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March 4, 2004

Has Open Source Reached Its Limits?


Is it possible that, despite all the hype, open source is not necessarily the best way to develop software? That it's not about to take over the software industry, and that it's no more a threat to Microsoft than were Netscape, the Macintosh or Word Perfect?

Several important distinctions are slowly starting to become obvious in software. The most important is the distinction between simply writing a program, which any computer science student can do, and creating a software product for the mass market, which requires much more expertise, time and work.

The mass market now numbers around 600 million computer users, and it demands that programs be easy to install, reliable to operate and useful. Those three criteria are deceptively simple, and generally not understood by the growing number of non-software people advocating for open source software.

The site access records of search engine site Google provide a useful marker into this debate. According to those records, Linux has only around 1 percent of the mass market [1]. This poses some serious questions for open source advocates, particularly their demands for preference in government purchasing. If people don't want open source, why should they be forced to use it?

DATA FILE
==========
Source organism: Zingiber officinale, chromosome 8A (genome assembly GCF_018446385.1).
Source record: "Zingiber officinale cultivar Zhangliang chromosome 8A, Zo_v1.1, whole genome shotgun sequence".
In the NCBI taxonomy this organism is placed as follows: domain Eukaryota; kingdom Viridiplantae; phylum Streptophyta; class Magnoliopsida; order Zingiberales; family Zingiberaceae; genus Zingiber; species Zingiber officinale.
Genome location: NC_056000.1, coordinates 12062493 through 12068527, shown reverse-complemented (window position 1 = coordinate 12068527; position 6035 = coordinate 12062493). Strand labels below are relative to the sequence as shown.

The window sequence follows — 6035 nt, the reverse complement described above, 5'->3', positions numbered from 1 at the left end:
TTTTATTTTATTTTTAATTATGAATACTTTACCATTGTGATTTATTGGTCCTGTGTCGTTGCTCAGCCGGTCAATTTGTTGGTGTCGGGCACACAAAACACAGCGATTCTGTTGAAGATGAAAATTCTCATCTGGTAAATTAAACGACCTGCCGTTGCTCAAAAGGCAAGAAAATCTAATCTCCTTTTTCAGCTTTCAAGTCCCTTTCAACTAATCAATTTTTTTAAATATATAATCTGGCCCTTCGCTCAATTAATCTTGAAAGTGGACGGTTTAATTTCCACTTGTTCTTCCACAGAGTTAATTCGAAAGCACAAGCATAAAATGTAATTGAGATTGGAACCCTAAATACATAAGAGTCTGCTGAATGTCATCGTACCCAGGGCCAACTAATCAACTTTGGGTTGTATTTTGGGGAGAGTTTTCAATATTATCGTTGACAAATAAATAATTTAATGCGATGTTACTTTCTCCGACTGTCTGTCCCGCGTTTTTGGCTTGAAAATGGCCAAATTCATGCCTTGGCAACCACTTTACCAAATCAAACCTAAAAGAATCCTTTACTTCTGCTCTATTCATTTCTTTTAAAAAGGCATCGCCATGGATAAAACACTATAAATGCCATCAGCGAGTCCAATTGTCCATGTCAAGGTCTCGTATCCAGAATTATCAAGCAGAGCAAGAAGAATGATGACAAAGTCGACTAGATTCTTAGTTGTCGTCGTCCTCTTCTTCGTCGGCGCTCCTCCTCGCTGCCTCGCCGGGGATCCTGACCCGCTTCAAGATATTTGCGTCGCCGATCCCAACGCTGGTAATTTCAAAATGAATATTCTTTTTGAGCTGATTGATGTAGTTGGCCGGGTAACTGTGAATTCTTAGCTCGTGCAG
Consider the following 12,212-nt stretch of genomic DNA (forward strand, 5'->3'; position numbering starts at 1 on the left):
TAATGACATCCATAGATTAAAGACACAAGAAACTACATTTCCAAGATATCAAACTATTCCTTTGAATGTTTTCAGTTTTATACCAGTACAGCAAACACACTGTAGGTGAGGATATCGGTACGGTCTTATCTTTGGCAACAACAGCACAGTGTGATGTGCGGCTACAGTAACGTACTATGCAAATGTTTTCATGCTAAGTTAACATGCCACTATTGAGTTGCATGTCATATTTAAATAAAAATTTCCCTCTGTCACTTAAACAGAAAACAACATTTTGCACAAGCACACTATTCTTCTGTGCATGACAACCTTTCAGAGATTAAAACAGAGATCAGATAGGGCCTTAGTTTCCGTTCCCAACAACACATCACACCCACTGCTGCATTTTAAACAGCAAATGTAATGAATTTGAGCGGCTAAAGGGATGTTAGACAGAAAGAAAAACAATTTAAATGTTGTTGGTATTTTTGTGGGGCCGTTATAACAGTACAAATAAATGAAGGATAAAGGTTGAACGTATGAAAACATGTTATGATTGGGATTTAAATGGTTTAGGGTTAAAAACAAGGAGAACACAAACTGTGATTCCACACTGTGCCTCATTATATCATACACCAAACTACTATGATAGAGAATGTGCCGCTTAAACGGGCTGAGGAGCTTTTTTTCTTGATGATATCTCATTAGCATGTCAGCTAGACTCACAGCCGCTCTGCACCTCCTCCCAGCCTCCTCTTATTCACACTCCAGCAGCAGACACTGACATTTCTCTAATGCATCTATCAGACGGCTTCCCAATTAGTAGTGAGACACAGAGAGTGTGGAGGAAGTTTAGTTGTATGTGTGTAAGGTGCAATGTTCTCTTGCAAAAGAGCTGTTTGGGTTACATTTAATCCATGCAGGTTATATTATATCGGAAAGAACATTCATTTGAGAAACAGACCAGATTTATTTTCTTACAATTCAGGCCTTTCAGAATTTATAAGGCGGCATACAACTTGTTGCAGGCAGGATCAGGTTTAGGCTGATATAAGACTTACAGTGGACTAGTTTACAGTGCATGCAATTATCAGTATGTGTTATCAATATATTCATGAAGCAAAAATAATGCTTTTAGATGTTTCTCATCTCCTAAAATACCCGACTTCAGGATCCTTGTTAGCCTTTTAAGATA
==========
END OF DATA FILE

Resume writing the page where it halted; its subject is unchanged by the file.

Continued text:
This is not to say that there are not valid uses for Linux and the release of source code. Linux increasingly fills a useful role in specialized computing environments such as those associated with academic and technical research; and sharing of research findings, including source code, is standard practice in academic and scientific research.

The issue that needs to be addressed is whether those other environments translate to the mass market for software. In this paper, I argue that they don't, and that the composition of various open source advocacy groups masks fundamental weaknesses of open source. I also argue that, contrary to claims by political advocates, open source is the worst choice for nations seeking to build their local software industries.

Examples don't support claims

Many of the success stories of open source aren't relevant to what seems to be the main thrust of open source advocacy--the capturing of the mass consumer market. This is important, because the mass consumer market is qualitatively different from other markets. It demands a much higher level of software engineering in order to provide the requisite ease of use, robustness and flexibility.